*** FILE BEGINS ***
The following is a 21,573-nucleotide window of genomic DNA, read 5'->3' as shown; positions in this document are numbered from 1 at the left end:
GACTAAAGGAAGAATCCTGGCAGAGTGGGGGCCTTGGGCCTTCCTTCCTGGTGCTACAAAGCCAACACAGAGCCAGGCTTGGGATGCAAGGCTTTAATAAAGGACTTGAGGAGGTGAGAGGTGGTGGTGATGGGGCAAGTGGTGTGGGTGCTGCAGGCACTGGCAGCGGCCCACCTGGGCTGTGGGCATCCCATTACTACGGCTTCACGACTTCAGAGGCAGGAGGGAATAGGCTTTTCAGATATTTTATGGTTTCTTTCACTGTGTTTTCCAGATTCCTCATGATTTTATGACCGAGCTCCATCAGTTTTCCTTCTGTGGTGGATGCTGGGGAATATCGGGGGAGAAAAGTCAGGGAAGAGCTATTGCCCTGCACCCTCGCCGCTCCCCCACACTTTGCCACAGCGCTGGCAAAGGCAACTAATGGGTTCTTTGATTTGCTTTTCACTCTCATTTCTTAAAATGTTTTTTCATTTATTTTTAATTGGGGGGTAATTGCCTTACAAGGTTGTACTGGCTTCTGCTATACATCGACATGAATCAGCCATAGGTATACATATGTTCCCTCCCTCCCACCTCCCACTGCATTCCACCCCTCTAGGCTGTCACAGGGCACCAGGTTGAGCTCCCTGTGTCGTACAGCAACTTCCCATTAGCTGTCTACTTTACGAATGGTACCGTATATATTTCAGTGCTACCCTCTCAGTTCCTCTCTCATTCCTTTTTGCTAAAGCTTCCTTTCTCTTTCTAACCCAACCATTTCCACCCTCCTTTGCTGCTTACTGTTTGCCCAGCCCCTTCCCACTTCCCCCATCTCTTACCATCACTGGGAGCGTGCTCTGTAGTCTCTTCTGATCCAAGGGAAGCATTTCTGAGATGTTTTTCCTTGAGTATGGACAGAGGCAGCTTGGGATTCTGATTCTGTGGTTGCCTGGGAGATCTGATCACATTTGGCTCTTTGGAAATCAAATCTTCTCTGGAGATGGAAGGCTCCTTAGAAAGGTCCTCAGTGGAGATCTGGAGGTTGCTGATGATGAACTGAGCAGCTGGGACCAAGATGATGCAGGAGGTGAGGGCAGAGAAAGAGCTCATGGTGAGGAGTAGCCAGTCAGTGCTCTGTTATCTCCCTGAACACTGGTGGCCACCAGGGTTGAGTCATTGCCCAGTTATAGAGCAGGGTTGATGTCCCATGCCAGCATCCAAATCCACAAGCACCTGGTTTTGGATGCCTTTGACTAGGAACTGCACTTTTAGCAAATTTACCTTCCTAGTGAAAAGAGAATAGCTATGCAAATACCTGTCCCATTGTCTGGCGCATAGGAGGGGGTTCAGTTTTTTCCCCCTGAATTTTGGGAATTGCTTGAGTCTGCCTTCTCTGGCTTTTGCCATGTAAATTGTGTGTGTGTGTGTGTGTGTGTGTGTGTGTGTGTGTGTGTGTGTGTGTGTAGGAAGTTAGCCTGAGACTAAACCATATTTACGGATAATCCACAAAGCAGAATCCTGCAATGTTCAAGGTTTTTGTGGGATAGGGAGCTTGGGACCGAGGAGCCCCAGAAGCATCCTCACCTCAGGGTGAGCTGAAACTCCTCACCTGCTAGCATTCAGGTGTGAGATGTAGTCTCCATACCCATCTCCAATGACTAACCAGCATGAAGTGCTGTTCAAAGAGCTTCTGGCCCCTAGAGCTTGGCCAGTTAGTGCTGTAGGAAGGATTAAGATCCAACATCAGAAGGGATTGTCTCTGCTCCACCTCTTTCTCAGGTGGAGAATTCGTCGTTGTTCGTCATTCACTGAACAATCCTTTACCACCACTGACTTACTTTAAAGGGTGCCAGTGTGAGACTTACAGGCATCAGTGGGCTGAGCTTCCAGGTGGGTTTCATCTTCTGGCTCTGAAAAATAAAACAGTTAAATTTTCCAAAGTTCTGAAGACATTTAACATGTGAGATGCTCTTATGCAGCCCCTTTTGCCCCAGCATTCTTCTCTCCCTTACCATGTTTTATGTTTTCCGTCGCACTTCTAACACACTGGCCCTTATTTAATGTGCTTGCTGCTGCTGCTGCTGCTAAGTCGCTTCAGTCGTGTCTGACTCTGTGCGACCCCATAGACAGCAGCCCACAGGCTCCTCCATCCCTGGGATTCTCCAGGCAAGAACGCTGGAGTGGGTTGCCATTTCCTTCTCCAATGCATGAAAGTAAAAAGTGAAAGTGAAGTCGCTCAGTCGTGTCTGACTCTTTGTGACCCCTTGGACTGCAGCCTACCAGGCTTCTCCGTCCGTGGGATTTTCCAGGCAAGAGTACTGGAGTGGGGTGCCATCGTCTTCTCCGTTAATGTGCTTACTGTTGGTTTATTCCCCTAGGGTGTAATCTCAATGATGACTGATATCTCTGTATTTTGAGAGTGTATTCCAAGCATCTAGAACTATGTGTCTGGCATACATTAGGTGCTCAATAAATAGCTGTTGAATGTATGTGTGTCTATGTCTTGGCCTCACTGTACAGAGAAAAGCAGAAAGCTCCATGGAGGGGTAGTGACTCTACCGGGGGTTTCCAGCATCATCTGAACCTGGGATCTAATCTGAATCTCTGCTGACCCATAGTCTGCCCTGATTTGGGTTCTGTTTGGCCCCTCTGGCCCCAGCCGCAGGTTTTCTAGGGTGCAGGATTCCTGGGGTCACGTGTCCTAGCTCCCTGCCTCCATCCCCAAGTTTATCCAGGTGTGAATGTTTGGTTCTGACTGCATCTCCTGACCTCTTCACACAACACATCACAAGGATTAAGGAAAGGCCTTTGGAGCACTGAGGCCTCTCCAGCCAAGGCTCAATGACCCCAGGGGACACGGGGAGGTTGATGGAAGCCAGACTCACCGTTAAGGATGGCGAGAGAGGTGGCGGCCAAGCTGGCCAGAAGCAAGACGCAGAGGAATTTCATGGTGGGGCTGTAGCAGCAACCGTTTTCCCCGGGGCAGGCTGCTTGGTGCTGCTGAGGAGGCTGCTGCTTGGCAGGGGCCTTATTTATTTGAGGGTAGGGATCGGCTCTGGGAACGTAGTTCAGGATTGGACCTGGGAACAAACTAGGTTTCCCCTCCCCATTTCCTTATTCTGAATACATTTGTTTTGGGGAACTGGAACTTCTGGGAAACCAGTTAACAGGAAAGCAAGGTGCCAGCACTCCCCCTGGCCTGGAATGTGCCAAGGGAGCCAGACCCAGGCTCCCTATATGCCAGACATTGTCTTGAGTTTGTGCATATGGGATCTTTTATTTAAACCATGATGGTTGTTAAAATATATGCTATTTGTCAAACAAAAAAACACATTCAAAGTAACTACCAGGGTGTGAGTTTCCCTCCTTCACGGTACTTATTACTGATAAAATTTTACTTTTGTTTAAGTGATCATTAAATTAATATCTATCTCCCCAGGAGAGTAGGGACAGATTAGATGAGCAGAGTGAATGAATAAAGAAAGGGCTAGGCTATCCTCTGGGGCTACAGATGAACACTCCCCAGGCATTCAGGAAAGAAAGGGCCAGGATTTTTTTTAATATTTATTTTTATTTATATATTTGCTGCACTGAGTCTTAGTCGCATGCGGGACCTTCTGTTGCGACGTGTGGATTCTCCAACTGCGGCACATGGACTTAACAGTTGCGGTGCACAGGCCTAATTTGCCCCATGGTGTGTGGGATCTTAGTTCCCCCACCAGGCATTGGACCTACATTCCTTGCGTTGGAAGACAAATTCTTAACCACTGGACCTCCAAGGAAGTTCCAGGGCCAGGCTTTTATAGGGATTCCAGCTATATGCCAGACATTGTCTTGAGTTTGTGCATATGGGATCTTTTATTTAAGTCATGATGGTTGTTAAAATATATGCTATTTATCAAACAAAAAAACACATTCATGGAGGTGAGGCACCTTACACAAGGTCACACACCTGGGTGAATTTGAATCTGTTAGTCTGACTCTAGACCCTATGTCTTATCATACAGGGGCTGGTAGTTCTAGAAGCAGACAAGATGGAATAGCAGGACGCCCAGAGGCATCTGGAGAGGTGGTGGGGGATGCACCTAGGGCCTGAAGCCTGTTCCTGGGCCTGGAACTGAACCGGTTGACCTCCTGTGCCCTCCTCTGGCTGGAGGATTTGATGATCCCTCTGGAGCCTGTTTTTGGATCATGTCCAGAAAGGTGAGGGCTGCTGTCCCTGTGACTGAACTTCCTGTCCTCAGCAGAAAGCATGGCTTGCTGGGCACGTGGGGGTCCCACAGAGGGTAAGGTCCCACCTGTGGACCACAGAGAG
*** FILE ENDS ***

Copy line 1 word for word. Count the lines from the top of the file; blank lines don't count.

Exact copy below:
The following is a 21,573-nucleotide window of genomic DNA, read 5'->3' as shown; positions in this document are numbered from 1 at the left end: